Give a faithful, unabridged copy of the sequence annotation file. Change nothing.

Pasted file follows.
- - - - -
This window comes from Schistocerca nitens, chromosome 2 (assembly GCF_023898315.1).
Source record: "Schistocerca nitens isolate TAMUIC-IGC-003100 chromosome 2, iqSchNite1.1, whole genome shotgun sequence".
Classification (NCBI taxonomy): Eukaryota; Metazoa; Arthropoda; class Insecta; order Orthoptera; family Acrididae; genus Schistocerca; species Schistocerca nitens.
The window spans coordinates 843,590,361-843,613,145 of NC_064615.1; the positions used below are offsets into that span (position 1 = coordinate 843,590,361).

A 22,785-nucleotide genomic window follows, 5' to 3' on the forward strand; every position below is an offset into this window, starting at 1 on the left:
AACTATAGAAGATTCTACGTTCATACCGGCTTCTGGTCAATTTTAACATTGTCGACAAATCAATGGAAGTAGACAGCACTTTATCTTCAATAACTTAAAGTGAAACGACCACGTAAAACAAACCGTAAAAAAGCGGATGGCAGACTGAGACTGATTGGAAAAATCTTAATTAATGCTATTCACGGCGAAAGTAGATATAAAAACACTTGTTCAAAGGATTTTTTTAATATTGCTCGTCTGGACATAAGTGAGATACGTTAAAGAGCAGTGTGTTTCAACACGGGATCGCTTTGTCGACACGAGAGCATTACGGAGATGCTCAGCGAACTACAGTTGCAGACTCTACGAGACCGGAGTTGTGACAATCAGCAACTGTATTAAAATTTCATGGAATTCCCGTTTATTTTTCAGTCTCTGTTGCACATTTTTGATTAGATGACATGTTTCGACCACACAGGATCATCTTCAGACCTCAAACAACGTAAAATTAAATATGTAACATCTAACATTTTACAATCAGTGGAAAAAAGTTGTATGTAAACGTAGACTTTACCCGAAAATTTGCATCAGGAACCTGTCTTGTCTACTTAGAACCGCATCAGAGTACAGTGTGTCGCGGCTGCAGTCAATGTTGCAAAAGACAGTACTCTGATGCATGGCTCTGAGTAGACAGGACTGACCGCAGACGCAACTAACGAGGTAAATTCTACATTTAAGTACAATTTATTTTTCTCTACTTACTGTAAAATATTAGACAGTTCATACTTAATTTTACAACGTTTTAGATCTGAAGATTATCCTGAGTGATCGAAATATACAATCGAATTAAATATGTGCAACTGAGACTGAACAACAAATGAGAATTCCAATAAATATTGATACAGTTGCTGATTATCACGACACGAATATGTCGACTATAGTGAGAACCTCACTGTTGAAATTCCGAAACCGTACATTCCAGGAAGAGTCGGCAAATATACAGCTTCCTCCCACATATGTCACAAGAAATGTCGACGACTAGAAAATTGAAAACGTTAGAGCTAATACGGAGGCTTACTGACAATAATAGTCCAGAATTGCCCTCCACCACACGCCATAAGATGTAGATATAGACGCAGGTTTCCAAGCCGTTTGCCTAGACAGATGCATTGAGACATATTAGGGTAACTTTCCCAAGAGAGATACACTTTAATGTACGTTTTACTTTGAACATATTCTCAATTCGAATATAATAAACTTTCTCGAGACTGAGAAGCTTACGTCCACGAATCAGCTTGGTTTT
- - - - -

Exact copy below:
This window comes from Schistocerca nitens, chromosome 2 (assembly GCF_023898315.1).
Source record: "Schistocerca nitens isolate TAMUIC-IGC-003100 chromosome 2, iqSchNite1.1, whole genome shotgun sequence".
Classification (NCBI taxonomy): Eukaryota; Metazoa; Arthropoda; class Insecta; order Orthoptera; family Acrididae; genus Schistocerca; species Schistocerca nitens.
The window spans coordinates 843,590,361-843,613,145 of NC_064615.1; the positions used below are offsets into that span (position 1 = coordinate 843,590,361).

A 22,785-nucleotide genomic window follows, 5' to 3' on the forward strand; every position below is an offset into this window, starting at 1 on the left:
AACTATAGAAGATTCTACGTTCATACCGGCTTCTGGTCAATTTTAACATTGTCGACAAATCAATGGAAGTAGACAGCACTTTATCTTCAATAACTTAAAGTGAAACGACCACGTAAAACAAACCGTAAAAAAGCGGATGGCAGACTGAGACTGATTGGAAAAATCTTAATTAATGCTATTCACGGCGAAAGTAGATATAAAAACACTTGTTCAAAGGATTTTTTTAATATTGCTCGTCTGGACATAAGTGAGATACGTTAAAGAGCAGTGTGTTTCAACACGGGATCGCTTTGTCGACACGAGAGCATTACGGAGATGCTCAGCGAACTACAGTTGCAGACTCTACGAGACCGGAGTTGTGACAATCAGCAACTGTATTAAAATTTCATGGAATTCCCGTTTATTTTTCAGTCTCTGTTGCACATTTTTGATTAGATGACATGTTTCGACCACACAGGATCATCTTCAGACCTCAAACAACGTAAAATTAAATATGTAACATCTAACATTTTACAATCAGTGGAAAAAAGTTGTATGTAAACGTAGACTTTACCCGAAAATTTGCATCAGGAACCTGTCTTGTCTACTTAGAACCGCATCAGAGTACAGTGTGTCGCGGCTGCAGTCAATGTTGCAAAAGACAGTACTCTGATGCATGGCTCTGAGTAGACAGGACTGACCGCAGACGCAACTAACGAGGTAAATTCTACATTTAAGTACAATTTATTTTTCTCTACTTACTGTAAAATATTAGACAGTTCATACTTAATTTTACAACGTTTTAGATCTGAAGATTATCCTGAGTGATCGAAATATACAATCGAATTAAATATGTGCAACTGAGACTGAACAACAAATGAGAATTCCAATAAATATTGATACAGTTGCTGATTATCACGACACGAATATGTCGACTATAGTGAGAACCTCACTGTTGAAATTCCGAAACCGTACATTCCAGGAAGAGTCGGCAAATATACAGCTTCCTCCCACATATGTCACAAGAAATGTCGACGACTAGAAAATTGAAAACGTTAGAGCTAATACGGAGGCTTACTGACAATAATAGTCCAGAATTGCCCTCCACCACACGCCATAAGATGTAGATATAGACGCAGGTTTCCAAGCCGTTTGCCTAGACAGATGCATTGAGACATATTAGGGTAACTTTCCCAAGAGAGATACACTTTAATGTACGTTTTACTTTGAACATATTCTCAATTCGAATATAATAAACTTTCTCGAGACTGAGAAGCTTACGTCCACGAATCAGCTTGGTTTT